Page 16 - Jewish Book Annual Volume 45

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of the pathfinding trio, extended it, and then developed themes
and attitudes that transcended those of the Renaissance writers.
The newer writers baked their fiction with more specifically
Jewish ingredients, in which even theology and internal cultural
conflicts played a role. Besides the introduction o f these new con­
cerns Holocaust survivors and Israeli problems were beckoning
for attention. The Jew’s connection with America was now that of
a citizen secure and entrenched, no longer fearful of losing his
religious innocence to a seductive materialism. The desire now
was less to make it than, having made it, to make his moral influ­
ence felt in an age of affluence. A transfer was made from a once
powerful commitment to Torah to an equally strong commit­
ment to social values, the relief of racial tensions and discrimina­
tion, the war against poverty and crime, involvement in peace
movements and nuclear disarmament programs.
Perhaps the most promising of the late Renaissance, early post-
Renaissance writers was Cynthia Ozick, a writer who can only be
described as “integrally Jewish.” She has been aptly termed an
uncompromising crusader against idolaters of all kinds. In the
title story of
The Pagan Rabbi
(1971), the battle against paganism is
literal. Ozick pits the moral discipline of religious Judaism against
the nature worship and sexual libertinism of the Hellenic world.
Nymphs of woods and fields and later on Christian maidens seek
to seduce previously stalwart Jewish men, who were committed to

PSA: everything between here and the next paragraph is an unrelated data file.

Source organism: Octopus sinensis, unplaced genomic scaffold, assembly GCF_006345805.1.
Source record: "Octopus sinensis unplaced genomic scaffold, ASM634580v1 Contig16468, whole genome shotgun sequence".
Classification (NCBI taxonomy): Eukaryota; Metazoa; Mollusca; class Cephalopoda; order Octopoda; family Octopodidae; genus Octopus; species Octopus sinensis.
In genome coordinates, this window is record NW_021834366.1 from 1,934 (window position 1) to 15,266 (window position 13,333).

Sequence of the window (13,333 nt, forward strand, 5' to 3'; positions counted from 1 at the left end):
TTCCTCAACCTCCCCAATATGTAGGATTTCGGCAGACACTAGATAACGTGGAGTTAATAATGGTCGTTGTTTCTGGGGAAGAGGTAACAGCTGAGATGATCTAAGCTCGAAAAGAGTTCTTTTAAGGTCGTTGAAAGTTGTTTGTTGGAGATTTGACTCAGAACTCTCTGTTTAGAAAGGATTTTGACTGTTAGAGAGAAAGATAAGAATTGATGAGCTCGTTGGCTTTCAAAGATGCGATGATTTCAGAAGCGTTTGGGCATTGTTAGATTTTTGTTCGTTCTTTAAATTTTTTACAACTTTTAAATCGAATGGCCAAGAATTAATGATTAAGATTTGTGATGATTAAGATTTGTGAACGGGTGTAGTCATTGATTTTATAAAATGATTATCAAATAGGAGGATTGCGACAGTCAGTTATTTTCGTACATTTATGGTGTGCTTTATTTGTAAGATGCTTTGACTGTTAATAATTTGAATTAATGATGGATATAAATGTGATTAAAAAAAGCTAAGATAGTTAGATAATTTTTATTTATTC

the One God of Israel. Yet this God cannot be apprehended,
Ozick makes it clear, through rational processes. Like I. B. Singer
whose success becomes a subject of envy in one of her finest sto­
ries, she frequently invokes the supernatural. Characters levitate
as a symbol of the separation of a writer from the world about
her. A woman lawyer constructs a Golem that first turns New
York into a Utopia, then in the manner of Golems, females
included, turns against its creator and through sexual excesses
leaves the city in a more chaotic state than the one from which she
had rescued it. There are no limits other than good taste to the
luminous, often extravagant Ozick imagination, to her inventive­
ness which, if not always clear or conclusive in its results, usually
makes at least a fascinating speculative point.
Her war against false gods is sometimes waged through
competing cultural priorities. In
(1966), her least Jewish
novel, the unnamed heroine chooses between approaches to life
represented by her three “fathers”: the respectable WASP law­